(Photo by Gustavo Fring from Pexels)
Mainstream talent shows are good for their occasional spotlight of artists from the differently abled community. The Special Olympics is a long-time platform dedicated to showcasing the athletic prowess of the disabled. But in our new age of all things virtual, there’s a new player on the field.
Believe You Can! Is a virtual talent show sponsored by the Keystone Chapter of the National Federation of the Blind of PA. The show is made up entirely of artists who are blind or visually impaired.
“We needed to come up with a way to safely stay engaged with our community and also share with the sighted world the vast potential of blind people. As far as I know this is the first of its kind,” said Harriet Go, president of the Keystone Chapter.
The show airs virtually on Saturday, October 17 at 7 p.m. Twenty artists are scheduled to perform, with each performance given a 10-minute time limit. Acts run the gamut from singers, musicians, to spoken word and there is even a clogging tutorial. Since the event is virtual, artists are not only homegrown, but are from across the country and even Canada.
The event coincides with the NFB’s Meet the Blind Month, an annual celebration in October. Throughout the month, NFB chapters across the country host outreach events and fundraisers with the mission of breaking down misconceptions while also educating the general community about the resourcefulness and independence of the blind. Believe You Can! also falls on the heels of White Cane Awareness Day, October 15th. Like Meet the Blind Month, White Cane Awareness Day is an affirmation of sorts.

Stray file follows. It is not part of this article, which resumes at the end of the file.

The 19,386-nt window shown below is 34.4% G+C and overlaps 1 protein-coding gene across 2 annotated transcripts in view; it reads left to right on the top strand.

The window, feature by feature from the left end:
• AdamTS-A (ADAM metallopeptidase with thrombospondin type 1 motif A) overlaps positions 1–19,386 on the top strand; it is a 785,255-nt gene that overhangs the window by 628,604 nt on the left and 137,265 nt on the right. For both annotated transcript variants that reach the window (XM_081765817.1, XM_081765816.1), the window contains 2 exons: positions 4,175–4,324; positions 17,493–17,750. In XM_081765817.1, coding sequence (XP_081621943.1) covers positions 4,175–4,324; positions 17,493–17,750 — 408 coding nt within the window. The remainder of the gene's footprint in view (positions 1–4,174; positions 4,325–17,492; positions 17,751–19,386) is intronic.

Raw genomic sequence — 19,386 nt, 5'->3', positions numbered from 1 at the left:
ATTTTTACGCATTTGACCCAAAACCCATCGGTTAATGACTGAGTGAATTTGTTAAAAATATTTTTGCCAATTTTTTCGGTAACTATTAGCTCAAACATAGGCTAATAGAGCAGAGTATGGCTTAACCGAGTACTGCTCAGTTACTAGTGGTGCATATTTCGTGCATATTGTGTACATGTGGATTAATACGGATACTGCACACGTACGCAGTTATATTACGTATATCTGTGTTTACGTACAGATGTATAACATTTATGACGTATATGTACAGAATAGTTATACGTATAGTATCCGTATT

“People see us with the cane and there is often a stigma and we are considered less capable. With this awareness day, we are educating others on what it does. It is not a symbol of shame but rather a beacon of our independence, allowing us to accomplish daily travels and not always relying on others,” Harriet said.
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The artists featured are like most artists whose talent is an expression. Sometimes that expression is born out of pain.
Chrys is a spoken word artist from Portland, Oregon who will share pieces reflecting on the “blatant discrimination“ she experienced as a medical student pursuing clinical positions. She has also used her art as a teaching tool for fellow sighted classmates. “I hope to help them not repeat some of the things that happened to me.”
The Keystone Chapter is one of two local NFB chapters. The Federation, the first national organization of the blind, was founded in 1940 in Wilkes Barre PA. At that time there were a handful of blind activists from seven states. Today the NFB boasts over 50,000 members in all 50 states as well as Puerto Rico and the District of Columbia.
Proceeds from ticket sales will help support just one of the Chapter’s projects — a longstanding partnership with St. Lucy’s Day School for Children with Visual Impairments, located in the city’s Kensington section. The school has faithfully served blind students and their families for over sixty years.
As a graduate of St. Lucy’s herself, Harriet knows first-hand that these students are a “pool of potential leaders in their communities.” And since most of the staff is sighted, the Chapter’s presence is an opportunity to be real life blind role models for students.
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